The world has not ended
The announcement of the Daisuke posting bid sent columnists across the country to their keyboards, ready to crank out an easy day’s work wringing their hands about how this is the end of baseball.
It’s not. This is ridiculous.
He’s not an everyday player.
Starting pitchers don’t play everyday. But they’re involved in far more outcomes each game than position players. We might as well say that Alex Rodriguez doesn’t deserve his money because he only has a chance to affect the outcome of a game four or five times each day.
The Red Sox are paying more for the right to talk to Daisuke than great players make in a year
So what? The posting process is strange. MLB’s arrangement with Japanese baseball is weird, and it produces results like this. It results in crazy one-time payments that don’t have an equivalent in domestic baseball.
But this is a lot like the wailing about draft pick signing bonuses, or international signings of young undrafted players. “Oh, how can some Felix Hernandez kid get a million dollars when he hasn’t even thrown an inning of minor league baseball?”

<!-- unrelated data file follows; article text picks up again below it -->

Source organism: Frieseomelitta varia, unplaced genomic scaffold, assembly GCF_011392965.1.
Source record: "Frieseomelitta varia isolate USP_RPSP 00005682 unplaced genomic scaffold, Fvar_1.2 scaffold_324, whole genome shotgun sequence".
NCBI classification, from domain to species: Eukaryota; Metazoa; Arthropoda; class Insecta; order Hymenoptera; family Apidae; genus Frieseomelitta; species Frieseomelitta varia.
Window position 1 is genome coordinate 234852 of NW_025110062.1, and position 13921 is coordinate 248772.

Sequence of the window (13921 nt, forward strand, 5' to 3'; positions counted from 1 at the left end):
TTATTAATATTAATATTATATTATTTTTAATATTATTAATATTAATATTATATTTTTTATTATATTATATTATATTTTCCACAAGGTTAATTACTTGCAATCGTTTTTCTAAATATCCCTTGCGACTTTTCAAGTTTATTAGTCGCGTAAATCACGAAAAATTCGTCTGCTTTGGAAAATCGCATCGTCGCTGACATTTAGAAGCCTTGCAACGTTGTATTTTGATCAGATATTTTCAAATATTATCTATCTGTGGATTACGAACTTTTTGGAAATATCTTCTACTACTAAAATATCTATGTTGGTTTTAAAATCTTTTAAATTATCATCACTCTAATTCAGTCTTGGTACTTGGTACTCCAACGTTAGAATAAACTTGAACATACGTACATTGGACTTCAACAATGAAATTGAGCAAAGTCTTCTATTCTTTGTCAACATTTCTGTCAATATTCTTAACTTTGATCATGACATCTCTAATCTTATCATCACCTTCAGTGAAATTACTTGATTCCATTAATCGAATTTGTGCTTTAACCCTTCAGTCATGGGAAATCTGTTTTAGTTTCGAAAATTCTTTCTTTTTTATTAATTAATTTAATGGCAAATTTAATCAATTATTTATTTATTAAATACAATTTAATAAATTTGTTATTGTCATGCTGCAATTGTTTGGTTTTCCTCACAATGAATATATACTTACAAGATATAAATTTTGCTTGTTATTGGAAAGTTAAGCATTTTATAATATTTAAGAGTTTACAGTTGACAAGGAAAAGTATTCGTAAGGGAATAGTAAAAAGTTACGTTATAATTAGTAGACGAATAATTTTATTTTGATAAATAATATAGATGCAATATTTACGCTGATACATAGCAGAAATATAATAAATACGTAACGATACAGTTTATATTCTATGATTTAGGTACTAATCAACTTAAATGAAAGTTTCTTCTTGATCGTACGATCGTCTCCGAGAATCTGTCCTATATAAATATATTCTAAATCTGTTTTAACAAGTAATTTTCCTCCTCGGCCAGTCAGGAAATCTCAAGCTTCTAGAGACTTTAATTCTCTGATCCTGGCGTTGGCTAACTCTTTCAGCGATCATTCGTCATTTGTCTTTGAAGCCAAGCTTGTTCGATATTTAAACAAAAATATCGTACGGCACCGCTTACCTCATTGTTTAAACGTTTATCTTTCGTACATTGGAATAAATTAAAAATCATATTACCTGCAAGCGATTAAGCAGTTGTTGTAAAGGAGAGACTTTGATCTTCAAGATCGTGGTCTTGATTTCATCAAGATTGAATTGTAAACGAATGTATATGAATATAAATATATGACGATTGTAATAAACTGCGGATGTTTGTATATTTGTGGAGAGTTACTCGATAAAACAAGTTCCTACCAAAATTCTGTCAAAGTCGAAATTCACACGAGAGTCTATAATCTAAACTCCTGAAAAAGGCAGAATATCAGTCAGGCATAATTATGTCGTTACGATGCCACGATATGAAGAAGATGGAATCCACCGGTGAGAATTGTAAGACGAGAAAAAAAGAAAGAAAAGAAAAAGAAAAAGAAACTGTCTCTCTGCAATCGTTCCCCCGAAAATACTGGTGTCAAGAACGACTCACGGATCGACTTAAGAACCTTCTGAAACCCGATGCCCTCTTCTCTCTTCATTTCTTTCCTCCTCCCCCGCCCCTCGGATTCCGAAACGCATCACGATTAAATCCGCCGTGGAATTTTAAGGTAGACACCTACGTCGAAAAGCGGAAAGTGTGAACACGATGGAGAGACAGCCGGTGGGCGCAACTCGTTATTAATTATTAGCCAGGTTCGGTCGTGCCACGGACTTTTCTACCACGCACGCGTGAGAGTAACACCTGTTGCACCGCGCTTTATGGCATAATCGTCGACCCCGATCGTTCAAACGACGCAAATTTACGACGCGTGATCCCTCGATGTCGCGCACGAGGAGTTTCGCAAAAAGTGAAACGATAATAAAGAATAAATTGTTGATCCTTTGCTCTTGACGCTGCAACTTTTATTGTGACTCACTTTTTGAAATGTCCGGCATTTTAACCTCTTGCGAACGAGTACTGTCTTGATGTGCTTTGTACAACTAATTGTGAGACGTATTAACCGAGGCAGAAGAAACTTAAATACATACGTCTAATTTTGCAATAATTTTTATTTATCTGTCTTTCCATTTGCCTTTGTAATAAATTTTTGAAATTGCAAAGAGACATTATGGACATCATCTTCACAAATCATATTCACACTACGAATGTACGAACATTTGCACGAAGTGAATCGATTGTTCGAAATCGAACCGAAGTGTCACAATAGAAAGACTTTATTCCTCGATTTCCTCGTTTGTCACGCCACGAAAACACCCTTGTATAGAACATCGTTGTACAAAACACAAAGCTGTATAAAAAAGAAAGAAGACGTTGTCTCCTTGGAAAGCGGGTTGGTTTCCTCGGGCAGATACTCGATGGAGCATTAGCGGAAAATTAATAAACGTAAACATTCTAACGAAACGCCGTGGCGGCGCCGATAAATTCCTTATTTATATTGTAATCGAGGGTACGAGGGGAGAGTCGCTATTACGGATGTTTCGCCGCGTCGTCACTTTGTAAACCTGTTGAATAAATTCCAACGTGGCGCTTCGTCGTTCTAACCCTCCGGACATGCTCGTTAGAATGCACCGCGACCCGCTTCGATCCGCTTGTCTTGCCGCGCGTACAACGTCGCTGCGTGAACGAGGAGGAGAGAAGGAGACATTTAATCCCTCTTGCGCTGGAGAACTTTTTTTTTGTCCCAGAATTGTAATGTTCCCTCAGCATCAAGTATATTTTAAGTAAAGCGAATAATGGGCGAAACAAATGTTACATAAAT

Baseball is not a free market. Teams are constantly trying to keep their labor costs down and where they can’t control it, we get these kind of extremely strange values.
This changes everything
Dogs and cats living together!
No it doesn’t, any more than Ichiro’s posting did. It’s true this is unprecedented, but so was Ichiro’s posting, and that didn’t destroy baseball.
Teams are flush with cash and crazy!
Yup. Baseball’s been doing quite well for itself, and good teams spend that money improving the quality of their product. So be it. The fans win when baseball is a more lucrative option for athletes who have choices between sports.
Other athletes get paid far less!
Boo hoo. Football and basketball both broke their unions and, because they went through near-death experiences, are a lot more… socialist? in their structure, where revenue comes from national sources and gets evenly distributed (though, as always, this wavers).
Should we really be celebrating that Peyton Manning is underpaid in the NFL because their ownership groups control labor costs and are able to pocket more money?
We should be celebrating. That smart teams are willing to spend so much on a Japanese player, no matter what the circumstances or how foolish the system may be, is a sign of baseball’s great health, its increasing international reach. It’s an endorsement of the talent in NPB, and how far that league has come.
Yesterday was shocking, but if you’re a baseball fan it should also be a bit thrilling. How many people are going to follow Matsuzaka’s starts this year? How can that be a bad thing?